Money/Math Activities for Pre-School

Lesson Author : Karen Cox

School Affiliation: St. Teresa School, Albany, GA

Subject: Money and Math Activities

Grade Level: Pre-School

Overview: Counting, sorting, patterning, matching, size order, uses of money.

Teacher Comments: These activities integrate math, social studies, art, language arts, and science. When learning about money with Pre-K children, I recommend using real coins rather than play coins. I make sure the children understand that they cannot keep the money—it is for learning activities only.



  • Just a Piggy Bank by Mercer Mayer

  • Bunny Money by Rosemary Wells

  • Coin County by Jim Talbot

  • Alexander, Who Used to Be Rich Last Sunday by Judith Viorst

  • If You Made a Million by David M. Schwartz & Steven Kellogg

  • The Berenstain Bears' Trouble with Money by Stan and Jan Berenstain


  • "Piggy Bank" from We All Live Together, Vol. 3, by Steve and Greg.

Activities for Small Group or Centers:

List: Have a class discussion about the purposes of money (food, toys, clothing, charity, etc.). Make a list on chart paper.

Money Toss: Toss five pennies onto a math mat (use piggy bank clipart to make a math mat). Count the heads and tails.

Candy Store: Use craft pom-poms for the candy. Each child has a small jar filled with "candy." Make money cards by hot-gluing real pennies to posterboard pieces or adding coin stickers to index cards. Children draw a card and "purchase" the same amount of gumballs by taking them from the jar. Play until the jar is empty.

Buried Treasure: Bury coins in the sand table. Children dig to find them, then sort them into a sorting tray.

Treasure Chests: Buy mini-wooden treasure chests from a craft store. Hot-glue coins (penny, nickel, dime, quarter) on a chest (one coin on each chest). Children sort the coins by placing them in the correct treasure chest. Or, write a number on the chest and have the children count the same amount of coins into the chests.

Magnets and Magnifiers: Let children explore with coins and magnets, and coins and magnifying glasses.

Coin Rubbing: Hot-glue several coins onto posterboard sheets. Children lay thin paper on top and clip it with clothespins to hold the paper it place. Use the flat side of a crayon to rub over the paper and make an impression of the coins.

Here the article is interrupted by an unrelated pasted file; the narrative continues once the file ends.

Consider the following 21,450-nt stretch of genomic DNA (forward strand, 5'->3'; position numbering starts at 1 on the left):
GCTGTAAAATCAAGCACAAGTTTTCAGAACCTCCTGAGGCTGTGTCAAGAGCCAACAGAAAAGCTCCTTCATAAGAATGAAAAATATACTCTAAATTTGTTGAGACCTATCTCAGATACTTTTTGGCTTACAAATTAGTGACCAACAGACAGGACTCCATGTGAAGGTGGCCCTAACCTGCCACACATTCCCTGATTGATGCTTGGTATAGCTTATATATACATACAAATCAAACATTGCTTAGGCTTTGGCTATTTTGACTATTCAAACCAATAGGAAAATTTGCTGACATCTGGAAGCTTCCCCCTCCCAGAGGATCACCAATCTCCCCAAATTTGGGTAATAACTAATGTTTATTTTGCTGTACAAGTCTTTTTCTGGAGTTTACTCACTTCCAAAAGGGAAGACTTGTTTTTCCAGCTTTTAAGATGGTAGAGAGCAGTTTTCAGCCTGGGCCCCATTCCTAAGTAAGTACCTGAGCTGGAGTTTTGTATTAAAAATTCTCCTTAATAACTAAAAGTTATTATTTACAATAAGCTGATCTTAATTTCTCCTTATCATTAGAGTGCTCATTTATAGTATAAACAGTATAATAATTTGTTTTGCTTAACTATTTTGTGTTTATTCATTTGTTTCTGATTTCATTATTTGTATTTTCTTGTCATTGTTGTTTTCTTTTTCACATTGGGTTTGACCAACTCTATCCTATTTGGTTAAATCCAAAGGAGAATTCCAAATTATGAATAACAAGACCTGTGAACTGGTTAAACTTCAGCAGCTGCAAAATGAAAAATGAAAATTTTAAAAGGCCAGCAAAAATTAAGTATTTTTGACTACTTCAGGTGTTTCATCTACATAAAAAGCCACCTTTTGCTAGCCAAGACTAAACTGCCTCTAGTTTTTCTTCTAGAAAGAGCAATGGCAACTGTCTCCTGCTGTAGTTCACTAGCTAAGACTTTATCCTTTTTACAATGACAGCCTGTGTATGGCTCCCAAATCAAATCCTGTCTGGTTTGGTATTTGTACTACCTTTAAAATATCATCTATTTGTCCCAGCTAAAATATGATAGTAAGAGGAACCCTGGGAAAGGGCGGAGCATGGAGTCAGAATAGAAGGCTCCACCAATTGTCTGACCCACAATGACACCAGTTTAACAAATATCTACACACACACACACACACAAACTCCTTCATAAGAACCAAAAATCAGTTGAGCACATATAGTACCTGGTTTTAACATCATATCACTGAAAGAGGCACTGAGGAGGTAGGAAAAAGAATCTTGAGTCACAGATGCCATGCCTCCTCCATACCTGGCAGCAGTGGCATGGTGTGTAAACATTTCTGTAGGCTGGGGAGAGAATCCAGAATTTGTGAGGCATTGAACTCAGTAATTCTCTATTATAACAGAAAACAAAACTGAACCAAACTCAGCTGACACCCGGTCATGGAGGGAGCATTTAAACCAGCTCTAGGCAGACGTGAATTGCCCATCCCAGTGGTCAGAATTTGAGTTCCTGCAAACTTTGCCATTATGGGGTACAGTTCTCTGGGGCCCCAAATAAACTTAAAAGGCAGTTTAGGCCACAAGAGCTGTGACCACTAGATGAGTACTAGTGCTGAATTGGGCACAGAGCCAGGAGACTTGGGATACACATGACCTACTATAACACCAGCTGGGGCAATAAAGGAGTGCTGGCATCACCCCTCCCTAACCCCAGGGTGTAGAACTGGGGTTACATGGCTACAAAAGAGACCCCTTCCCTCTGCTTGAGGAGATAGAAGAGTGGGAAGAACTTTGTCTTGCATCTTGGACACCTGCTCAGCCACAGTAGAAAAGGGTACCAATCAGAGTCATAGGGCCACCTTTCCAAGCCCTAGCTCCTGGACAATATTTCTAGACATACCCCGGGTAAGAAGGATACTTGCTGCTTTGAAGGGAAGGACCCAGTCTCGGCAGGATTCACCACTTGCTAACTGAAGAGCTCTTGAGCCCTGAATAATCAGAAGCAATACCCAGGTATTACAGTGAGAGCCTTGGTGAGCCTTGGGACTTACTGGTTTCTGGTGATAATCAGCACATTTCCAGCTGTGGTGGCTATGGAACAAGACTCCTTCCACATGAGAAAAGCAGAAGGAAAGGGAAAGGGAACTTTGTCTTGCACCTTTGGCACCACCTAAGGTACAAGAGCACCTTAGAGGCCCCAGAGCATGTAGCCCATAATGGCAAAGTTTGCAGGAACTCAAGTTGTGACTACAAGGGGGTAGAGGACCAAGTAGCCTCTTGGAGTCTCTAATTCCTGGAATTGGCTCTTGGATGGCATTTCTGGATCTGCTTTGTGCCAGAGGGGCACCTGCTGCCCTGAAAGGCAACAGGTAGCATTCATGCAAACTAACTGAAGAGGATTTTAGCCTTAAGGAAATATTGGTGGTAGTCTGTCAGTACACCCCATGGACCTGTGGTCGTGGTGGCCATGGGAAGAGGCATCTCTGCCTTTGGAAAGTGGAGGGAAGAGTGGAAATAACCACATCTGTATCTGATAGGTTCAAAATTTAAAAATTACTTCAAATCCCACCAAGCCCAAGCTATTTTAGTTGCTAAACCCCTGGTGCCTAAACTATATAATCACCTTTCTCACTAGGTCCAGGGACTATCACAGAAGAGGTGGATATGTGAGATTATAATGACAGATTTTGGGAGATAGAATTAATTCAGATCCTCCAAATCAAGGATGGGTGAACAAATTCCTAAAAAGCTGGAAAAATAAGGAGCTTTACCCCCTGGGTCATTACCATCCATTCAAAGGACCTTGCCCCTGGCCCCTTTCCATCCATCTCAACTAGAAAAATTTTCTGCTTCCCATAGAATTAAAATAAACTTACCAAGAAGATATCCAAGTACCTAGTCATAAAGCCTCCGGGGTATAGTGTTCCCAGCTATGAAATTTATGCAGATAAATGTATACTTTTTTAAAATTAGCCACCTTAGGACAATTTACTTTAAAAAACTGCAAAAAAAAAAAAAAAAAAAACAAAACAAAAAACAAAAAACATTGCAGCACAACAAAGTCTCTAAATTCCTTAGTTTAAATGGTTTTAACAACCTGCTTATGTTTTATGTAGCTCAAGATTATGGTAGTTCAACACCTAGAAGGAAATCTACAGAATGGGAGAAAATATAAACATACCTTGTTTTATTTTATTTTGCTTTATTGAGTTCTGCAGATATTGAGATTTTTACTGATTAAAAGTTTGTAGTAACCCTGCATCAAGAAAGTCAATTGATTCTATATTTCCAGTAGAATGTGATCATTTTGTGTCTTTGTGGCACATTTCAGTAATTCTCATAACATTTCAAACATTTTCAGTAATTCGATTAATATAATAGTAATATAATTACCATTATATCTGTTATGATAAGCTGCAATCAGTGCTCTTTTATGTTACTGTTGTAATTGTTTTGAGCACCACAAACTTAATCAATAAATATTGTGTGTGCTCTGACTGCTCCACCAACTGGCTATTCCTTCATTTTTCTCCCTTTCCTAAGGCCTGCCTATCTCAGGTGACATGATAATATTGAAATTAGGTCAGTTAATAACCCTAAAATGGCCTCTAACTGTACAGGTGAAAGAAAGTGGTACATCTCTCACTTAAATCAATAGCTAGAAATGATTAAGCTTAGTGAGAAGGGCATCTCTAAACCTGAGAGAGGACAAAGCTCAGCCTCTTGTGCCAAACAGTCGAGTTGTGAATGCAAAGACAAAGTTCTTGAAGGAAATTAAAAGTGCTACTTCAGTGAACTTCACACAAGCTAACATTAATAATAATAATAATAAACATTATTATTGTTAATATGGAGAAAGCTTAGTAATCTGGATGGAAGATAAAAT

Flip Graph: Flip a coin and graph the number of heads and tails.

Quarter Stacking: Roll a die and stack that amount of quarters. Continue until the stack falls.

Patterns: Make patterns with coins. For example: heads, tails, heads, tails; or, penny, nickel, penny, nickel.

Size Ordering: Put the coins in order by size from smallest to largest (dime, penny, nickel, quarter).

Dominoes: Make dominoes by cutting rectangular pieces of posterboard and hot-gluing different coin combinations. Draw a dividing line in the middle. Children play dominoes in the usual way, matching the coins.

Store: Label the play food from the housekeeping center with price tags and give the children purses or wallets with coin money. The price tags should either be labeled with a numeral with children using only pennies, or labeled with various coin stickers with children matching the real coins to the coins on the sticker tags.

Snack Bar: If you serve snacks in your classroom, buy several types of individually wrapped snacks. Put them in separate boxes, labeled with a price (or on a shelf, labeled with a price). Give the children wallets or ziplock bags with pennies, and allow them to "buy" their snack.

Ice Cream Shop: Set up an ice cream shop using large craft pom-poms for the scoops of ice cream, and use bowls, spoons, and ice cream scoops. Make a price list on a chart, showing how much the ice cream costs. Children use pennies to "buy" ice cream at the shop. Some children will be customers and some will be employees.

Buy a Letter: Children make a name bracelet with letter beads. Give each child the same amount of pennies. Each letter bead costs one cent. Children buy the letters to spell their name. Have them count the letters in their name, then count out the amount of pennies they will need. You can also use letter stickers to stick on paper instead of making a bracelet.

Coin Cleaning: Have the children bring in "dirty" pennies from home. Set out various ingredients on the table: vinegar, salt, and ketchup, along with some ingredients that will not clean pennies well (such as water, flour, etc.) Let the children experiment with the materials to find what cleans pennies the best. Encourage them to mix some ingredients. (Vinegar and salt together will clean pennies, and ketchup by itself will clean them.)

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©2004 Karen Cox
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